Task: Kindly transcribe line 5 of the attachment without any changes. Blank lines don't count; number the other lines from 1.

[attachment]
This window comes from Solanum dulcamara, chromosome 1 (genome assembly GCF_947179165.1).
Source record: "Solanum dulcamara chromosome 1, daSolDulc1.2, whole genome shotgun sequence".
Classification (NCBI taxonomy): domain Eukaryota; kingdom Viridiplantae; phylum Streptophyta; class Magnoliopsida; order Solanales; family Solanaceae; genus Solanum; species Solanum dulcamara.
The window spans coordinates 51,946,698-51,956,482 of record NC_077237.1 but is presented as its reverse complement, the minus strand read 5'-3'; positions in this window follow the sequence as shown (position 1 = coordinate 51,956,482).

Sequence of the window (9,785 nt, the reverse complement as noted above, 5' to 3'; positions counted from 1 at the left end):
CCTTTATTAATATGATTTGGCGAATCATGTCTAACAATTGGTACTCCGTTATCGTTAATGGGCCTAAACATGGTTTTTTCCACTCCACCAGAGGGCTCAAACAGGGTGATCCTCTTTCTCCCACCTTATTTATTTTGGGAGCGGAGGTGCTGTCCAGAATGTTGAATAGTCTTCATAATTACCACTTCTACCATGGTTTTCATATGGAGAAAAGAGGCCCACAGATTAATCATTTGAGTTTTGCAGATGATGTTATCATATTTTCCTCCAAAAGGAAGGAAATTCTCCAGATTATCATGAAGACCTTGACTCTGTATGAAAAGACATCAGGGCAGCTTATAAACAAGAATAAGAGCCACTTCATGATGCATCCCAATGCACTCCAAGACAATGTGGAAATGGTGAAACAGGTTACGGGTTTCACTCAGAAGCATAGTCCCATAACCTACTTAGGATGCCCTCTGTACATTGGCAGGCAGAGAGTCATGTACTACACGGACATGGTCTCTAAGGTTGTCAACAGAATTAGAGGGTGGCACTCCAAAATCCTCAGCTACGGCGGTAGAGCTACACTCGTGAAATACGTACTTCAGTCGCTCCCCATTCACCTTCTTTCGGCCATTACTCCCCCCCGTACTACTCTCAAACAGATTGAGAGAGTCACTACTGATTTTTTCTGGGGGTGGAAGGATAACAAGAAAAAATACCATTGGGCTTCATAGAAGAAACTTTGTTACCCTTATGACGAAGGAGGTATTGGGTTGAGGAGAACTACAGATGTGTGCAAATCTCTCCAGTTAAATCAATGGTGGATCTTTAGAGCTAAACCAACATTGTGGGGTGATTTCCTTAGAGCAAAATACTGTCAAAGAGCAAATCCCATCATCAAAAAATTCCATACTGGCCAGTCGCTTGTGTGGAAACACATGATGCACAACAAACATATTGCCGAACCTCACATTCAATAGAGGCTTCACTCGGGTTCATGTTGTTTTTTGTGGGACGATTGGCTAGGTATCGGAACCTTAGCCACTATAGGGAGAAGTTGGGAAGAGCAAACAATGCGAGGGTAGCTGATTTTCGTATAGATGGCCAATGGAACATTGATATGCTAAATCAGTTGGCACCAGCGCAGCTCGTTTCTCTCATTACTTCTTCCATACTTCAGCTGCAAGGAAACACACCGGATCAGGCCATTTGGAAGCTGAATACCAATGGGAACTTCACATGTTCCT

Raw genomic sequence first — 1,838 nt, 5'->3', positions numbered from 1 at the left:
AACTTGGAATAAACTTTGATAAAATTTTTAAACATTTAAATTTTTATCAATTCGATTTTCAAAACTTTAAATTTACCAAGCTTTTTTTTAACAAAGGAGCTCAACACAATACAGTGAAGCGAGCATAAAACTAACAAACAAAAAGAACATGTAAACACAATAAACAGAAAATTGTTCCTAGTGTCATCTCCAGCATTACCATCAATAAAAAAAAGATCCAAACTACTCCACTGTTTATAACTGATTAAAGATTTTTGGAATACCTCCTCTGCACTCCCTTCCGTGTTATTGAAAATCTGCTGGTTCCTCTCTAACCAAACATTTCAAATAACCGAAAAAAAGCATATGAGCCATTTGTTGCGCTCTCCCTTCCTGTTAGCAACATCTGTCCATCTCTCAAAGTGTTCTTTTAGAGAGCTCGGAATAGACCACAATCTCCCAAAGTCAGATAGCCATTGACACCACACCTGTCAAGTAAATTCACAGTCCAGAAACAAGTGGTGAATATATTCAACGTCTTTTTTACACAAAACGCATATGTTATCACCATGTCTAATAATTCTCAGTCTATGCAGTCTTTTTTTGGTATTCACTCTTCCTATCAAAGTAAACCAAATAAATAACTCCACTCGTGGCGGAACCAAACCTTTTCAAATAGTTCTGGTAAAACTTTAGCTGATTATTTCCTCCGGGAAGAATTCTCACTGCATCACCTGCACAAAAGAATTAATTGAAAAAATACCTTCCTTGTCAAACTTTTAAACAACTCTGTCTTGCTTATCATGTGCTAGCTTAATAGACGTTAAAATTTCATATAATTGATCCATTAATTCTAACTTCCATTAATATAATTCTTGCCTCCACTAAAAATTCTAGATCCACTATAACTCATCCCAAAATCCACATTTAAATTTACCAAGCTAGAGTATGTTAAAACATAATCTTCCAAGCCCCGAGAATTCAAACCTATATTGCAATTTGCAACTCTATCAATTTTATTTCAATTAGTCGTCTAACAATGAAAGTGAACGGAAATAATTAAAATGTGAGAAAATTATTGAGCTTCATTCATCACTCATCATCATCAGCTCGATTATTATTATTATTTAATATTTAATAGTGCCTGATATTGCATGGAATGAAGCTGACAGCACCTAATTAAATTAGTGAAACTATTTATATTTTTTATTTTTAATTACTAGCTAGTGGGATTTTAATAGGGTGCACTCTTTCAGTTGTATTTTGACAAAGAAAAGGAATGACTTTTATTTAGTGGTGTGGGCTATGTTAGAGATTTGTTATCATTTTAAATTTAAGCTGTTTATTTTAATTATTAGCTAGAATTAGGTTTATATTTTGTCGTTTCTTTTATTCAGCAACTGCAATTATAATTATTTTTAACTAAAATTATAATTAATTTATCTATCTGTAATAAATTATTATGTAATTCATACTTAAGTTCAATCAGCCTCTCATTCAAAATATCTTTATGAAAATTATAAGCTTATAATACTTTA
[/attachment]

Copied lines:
Sequence of the window (9,785 nt, the reverse complement as noted above, 5' to 3'; positions counted from 1 at the left end):